1707 Act of UnionThe Acts of Union were twin Acts of Parliament passed in 1707 (going into effect on 26 March) in the Scottish and the English Parliaments. The effect was twofold:
- to create a new Kingdom of Great Britain (though the name was used on occasion since 1604 to refer to the separate Kingdoms of England and Scotland, which since 1603 had a shared monarch, when speaking of the kingdoms together);
- to dissolve both parliaments and replace them with a new Parliament of the Kingdom of Great Britain.
The Acts of Union were not universally popular in Scotland, particularly amongst the general population. Many petitions were sent to the Scottish Parliament against union, and there were massive protests in Edinburgh the day it was signed. Many historians have since argued that the Scots Parliamentarians were co-erced into signing up for union by English bribery.
The poet Robert Burns wrote of the Acts of Union in his poem, A Parcel of Rogues:
"Fairweel to a' ou Scottish fame, Fareweel our ancient glory, Fareweel e'en to the Scottish name, Sae famed in martial story.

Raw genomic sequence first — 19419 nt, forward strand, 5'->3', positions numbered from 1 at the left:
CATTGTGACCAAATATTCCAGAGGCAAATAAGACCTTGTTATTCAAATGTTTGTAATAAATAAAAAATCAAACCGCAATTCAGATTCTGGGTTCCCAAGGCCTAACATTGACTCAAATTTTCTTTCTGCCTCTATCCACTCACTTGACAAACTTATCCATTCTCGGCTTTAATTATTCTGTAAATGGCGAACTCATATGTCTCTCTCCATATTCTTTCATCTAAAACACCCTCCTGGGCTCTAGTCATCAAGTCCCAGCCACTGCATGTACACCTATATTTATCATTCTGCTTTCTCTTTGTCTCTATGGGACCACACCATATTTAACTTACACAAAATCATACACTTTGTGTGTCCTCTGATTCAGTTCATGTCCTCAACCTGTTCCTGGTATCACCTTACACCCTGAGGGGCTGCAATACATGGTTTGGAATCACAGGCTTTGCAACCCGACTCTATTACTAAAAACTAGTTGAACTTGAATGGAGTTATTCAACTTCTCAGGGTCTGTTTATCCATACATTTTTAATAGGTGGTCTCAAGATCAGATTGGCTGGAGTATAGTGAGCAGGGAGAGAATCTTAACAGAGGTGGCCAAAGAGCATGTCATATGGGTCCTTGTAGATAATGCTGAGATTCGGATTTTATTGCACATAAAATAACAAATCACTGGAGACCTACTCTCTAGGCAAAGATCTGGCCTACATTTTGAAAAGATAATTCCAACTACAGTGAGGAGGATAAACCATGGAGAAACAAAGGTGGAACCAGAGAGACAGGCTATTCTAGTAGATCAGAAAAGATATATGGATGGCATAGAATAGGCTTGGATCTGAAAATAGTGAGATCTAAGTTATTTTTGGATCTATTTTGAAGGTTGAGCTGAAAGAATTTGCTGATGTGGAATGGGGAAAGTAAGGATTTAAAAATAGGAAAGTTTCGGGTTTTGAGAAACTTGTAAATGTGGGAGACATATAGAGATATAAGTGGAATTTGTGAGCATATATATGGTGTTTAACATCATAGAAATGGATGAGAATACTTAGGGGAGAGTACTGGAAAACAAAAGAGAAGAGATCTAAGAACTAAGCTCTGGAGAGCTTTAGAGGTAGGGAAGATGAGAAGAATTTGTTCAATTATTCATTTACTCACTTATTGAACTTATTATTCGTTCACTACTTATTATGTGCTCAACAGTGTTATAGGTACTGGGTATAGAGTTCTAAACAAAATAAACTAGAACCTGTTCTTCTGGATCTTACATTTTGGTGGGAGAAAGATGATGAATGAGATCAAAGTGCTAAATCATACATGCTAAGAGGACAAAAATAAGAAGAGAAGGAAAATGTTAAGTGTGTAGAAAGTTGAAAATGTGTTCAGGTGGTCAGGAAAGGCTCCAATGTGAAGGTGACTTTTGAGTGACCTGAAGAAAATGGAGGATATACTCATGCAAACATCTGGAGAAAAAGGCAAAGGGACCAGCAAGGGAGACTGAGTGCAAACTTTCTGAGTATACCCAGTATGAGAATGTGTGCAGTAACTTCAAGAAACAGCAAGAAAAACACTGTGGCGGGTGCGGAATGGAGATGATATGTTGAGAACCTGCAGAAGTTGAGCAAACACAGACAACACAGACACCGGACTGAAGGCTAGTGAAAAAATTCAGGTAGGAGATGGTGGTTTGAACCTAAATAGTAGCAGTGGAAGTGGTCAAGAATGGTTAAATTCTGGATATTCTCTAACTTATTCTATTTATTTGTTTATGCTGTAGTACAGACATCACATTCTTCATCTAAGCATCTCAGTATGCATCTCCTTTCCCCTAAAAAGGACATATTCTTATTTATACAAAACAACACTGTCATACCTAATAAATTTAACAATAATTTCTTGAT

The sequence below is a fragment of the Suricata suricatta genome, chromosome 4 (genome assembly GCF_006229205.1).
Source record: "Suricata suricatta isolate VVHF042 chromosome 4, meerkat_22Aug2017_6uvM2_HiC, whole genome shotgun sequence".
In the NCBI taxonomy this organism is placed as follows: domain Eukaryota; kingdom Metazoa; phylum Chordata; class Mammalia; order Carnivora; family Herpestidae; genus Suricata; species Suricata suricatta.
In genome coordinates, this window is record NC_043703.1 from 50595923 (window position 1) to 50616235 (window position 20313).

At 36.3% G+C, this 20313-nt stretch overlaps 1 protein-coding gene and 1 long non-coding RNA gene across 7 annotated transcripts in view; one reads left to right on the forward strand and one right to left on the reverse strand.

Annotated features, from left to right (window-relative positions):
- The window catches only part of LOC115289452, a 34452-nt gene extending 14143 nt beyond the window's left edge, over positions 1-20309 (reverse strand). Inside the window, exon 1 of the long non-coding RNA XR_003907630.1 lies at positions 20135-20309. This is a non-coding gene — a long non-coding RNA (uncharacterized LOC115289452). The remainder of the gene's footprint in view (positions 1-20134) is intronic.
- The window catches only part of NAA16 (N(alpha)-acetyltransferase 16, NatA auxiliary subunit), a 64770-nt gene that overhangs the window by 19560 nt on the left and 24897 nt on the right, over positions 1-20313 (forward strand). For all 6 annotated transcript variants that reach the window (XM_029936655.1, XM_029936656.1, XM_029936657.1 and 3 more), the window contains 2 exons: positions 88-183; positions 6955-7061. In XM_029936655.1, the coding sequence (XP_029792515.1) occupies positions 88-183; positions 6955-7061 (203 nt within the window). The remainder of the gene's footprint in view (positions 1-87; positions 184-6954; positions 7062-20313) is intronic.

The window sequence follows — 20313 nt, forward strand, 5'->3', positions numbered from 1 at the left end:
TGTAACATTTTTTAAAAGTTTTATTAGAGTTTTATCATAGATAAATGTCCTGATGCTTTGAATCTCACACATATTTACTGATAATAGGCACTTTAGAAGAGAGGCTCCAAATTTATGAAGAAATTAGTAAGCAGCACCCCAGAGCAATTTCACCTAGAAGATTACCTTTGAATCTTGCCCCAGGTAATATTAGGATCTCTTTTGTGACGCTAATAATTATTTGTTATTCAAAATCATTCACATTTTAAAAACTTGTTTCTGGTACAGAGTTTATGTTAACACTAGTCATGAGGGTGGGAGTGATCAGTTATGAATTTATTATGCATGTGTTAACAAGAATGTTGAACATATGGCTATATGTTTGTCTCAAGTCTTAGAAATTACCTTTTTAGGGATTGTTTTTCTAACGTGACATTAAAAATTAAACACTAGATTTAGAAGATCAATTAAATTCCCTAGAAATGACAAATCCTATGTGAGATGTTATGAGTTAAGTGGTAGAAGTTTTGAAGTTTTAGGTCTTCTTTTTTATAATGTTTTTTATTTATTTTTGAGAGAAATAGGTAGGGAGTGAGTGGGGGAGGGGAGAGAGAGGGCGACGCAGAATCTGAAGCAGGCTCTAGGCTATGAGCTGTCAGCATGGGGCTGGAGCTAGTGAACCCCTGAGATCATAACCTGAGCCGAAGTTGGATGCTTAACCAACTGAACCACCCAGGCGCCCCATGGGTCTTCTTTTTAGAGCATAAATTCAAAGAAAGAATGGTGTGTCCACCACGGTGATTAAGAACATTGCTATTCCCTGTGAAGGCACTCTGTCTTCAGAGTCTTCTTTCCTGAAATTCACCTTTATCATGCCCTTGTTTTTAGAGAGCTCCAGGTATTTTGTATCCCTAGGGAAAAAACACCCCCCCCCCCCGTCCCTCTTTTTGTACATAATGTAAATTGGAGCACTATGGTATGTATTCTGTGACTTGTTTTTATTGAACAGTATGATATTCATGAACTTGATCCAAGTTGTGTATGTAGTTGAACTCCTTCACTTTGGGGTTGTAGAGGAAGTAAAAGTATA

Now Sark runs o'er the Solway sands, And Tweed runs to the ocean, To mark where England's province stands, Such a parcel of rogues in a nation.
What force or guile could not subdue, Through many warlike ages, Is wrought now by a coward few, For hireling trators' wages.
The English steel we could disdain, Secure in valor's station, But English gold has been our bane, Such a parcel of rogues in a nation.
O would, or I had seen the day, That treason thus could sell us, My auld grey head had lain in clay, Wi' Bruce an' loyal Wallace.
But pith and power, till my last hour, I'll make this declaration, we're bought and sold for English gold, Such a parcel of rogues in a nation."